One of the things I hoped to do upon my return to Ithaca was to contact Ted Thoren, the Cornell legend who had recruited me for baseball. I was surprised to hear that Ted was still around and even more surprised when we spoke over the phone. His recall was amazing and he agreed to my lunch invitation, provided we wait for the weather to warm up — something that could take a long time in Ithaca. While waiting for warmer weather, Karen and I attended Cornell baseball games. We were told that Ted attended some of the games and hoped that we might run into him; however, we never saw him at any of the games, and before I decided to renew my invitation for lunch, Ted passed away. We didn’t always see eye-to-eye, but, as I’ve gotten older, I realize that there would have been no Cornell experience in my life without him.
Watching last year’s baseball games was interesting, to say the least. Hoy Field is nothing like I remember. Where in the world is Bacon Cage? Where did this parking garage come from? There is artificial turf, an announcer and music? Where do they keep the water bucket with its communal ladle that would occasionally freeze over during the course of a game? However, the enthusiasm and youth of the players was impressive.
The experience of watching these games carried over to this season. The team seems much improved and the level of enthusiasm is even greater. Unfortunately, the weather has been pretty much the same. Karen and I sat through the cold and wind of the first game against Harvard on March 31. The next day, it was a little colder and had the added element of rain. Watching a game in Lynah Rink is cozy by comparison. As a result, I attended the game against Dartmouth solo. I watched the first few innings from the shelter of the parking garage and realized that something unusual was developing. Cornell pitcher Connor Kaufmann had not given up any hits. I moved to my favorite spot in the stands behind home plate. As a former pitcher, I believe one can only truly appreciate what is being thrown from that vantage point. Kaufmann was throwing hard and seemed to be in complete control of his pitches. By the fifth inning, my excitement grew as it dawned on me that I had been in this situation 44 years ago. Larry Rafalski, fellow pitcher for Ted Thoren, threw the first nine-inning complete game no-hitter in Cornell baseball history. I was about ready to jump out of my skin when Kaufmann retired the last hitter and threw the second complete game no-hitter in Cornell baseball history. The realization of what I had seen elicited overwhelming emotion that I did not expect.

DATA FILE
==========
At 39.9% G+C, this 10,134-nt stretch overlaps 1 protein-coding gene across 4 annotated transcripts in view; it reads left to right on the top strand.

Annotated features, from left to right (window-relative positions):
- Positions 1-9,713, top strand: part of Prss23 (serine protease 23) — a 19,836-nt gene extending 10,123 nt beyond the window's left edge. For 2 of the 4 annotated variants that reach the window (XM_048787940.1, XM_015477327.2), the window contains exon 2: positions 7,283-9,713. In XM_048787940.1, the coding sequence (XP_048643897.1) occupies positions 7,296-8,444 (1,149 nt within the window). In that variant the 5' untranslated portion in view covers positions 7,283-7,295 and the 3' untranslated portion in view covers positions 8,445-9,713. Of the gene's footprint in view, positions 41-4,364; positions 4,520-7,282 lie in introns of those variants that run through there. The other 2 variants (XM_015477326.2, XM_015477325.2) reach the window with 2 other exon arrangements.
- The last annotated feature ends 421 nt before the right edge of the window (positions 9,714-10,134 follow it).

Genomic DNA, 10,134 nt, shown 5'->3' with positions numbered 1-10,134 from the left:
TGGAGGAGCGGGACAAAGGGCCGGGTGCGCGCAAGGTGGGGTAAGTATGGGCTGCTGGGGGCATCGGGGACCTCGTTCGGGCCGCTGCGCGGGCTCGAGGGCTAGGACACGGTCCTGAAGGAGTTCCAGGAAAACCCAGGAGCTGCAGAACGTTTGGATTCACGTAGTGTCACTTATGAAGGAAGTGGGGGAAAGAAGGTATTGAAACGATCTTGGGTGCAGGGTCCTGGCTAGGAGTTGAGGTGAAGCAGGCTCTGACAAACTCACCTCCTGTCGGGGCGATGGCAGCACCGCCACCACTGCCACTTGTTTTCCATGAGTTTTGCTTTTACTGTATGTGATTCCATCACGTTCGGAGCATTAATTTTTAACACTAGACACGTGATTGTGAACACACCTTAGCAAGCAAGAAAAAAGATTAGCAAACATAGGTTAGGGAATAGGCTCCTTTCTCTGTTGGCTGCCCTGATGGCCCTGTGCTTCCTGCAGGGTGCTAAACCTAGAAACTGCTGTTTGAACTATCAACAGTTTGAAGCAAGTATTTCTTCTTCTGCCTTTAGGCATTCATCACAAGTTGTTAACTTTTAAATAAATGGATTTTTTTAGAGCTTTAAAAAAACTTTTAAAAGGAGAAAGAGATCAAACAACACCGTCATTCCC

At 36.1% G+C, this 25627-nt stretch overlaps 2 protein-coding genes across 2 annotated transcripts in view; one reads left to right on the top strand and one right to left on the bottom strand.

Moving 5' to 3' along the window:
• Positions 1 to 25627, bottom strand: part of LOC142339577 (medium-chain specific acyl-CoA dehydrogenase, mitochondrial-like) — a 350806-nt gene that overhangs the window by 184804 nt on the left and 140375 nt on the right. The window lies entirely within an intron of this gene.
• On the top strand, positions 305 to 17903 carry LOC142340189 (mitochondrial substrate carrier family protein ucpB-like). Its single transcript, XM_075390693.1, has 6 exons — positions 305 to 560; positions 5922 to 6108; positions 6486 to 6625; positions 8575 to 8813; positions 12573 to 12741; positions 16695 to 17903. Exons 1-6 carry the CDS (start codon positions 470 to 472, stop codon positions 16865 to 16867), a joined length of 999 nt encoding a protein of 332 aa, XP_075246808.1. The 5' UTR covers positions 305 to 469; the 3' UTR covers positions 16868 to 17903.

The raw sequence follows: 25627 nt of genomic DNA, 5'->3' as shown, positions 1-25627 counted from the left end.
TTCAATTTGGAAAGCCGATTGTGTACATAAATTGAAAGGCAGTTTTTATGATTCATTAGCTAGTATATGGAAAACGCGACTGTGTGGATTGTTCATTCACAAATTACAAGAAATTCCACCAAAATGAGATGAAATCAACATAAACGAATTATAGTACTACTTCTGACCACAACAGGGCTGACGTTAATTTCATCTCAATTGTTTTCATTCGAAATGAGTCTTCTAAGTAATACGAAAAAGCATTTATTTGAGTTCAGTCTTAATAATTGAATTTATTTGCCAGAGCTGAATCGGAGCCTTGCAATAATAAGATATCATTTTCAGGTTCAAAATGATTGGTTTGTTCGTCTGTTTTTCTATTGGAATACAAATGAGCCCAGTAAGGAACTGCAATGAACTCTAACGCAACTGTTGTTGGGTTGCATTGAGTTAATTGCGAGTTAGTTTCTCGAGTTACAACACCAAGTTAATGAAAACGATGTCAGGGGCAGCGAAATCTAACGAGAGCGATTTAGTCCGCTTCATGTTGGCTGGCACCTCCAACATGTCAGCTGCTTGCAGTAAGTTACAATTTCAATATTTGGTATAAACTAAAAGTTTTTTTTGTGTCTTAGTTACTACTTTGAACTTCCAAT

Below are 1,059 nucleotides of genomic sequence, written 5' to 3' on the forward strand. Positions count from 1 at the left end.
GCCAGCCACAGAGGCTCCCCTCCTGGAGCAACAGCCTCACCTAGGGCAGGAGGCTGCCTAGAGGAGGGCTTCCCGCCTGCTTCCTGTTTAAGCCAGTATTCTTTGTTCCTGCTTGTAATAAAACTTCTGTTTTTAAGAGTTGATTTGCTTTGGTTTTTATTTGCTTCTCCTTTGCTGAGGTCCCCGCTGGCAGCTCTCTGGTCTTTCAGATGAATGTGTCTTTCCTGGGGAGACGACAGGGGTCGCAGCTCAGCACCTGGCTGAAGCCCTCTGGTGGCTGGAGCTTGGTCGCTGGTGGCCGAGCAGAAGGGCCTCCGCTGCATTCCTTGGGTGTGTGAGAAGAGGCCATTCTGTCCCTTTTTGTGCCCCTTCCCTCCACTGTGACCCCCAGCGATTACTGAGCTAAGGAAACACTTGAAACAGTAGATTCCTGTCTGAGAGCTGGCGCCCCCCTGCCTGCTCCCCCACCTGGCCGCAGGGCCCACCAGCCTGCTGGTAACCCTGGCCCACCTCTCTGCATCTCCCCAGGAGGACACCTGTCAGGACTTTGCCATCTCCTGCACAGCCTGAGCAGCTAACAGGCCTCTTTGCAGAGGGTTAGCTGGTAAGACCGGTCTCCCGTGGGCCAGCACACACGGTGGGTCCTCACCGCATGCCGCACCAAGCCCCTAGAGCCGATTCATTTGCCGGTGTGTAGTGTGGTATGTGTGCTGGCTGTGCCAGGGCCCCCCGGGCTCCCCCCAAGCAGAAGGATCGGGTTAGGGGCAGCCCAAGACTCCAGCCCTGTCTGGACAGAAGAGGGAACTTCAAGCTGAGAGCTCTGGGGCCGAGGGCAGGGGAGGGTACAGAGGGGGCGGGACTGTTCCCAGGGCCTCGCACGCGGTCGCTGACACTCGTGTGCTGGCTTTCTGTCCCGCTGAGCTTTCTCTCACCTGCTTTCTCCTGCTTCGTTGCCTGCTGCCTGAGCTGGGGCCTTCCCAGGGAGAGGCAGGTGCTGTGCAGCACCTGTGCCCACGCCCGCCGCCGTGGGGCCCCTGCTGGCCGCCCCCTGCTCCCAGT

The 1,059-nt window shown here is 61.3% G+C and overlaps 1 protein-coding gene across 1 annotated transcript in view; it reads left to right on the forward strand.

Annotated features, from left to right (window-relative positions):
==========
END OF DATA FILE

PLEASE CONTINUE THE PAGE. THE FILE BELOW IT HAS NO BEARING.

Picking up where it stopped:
After the game, I introduced myself to Kaufmann and informed him of his accomplishment. In a gracious, polite and humble manner, he thanked me for the congratulations and stated that he was not aware that he was only the second Cornell pitcher to accomplish this feat. I walked away with a tremendous feeling of nostalgia, pride and wonderment. Could I have ever exhibited as much class as Kaufmann when I was his age?
This experience has moved me to the point that I wrote to Rafalski — a person with whom I have had no contact since 1969. As I write this, I anxiously await his response. It’s great to be back!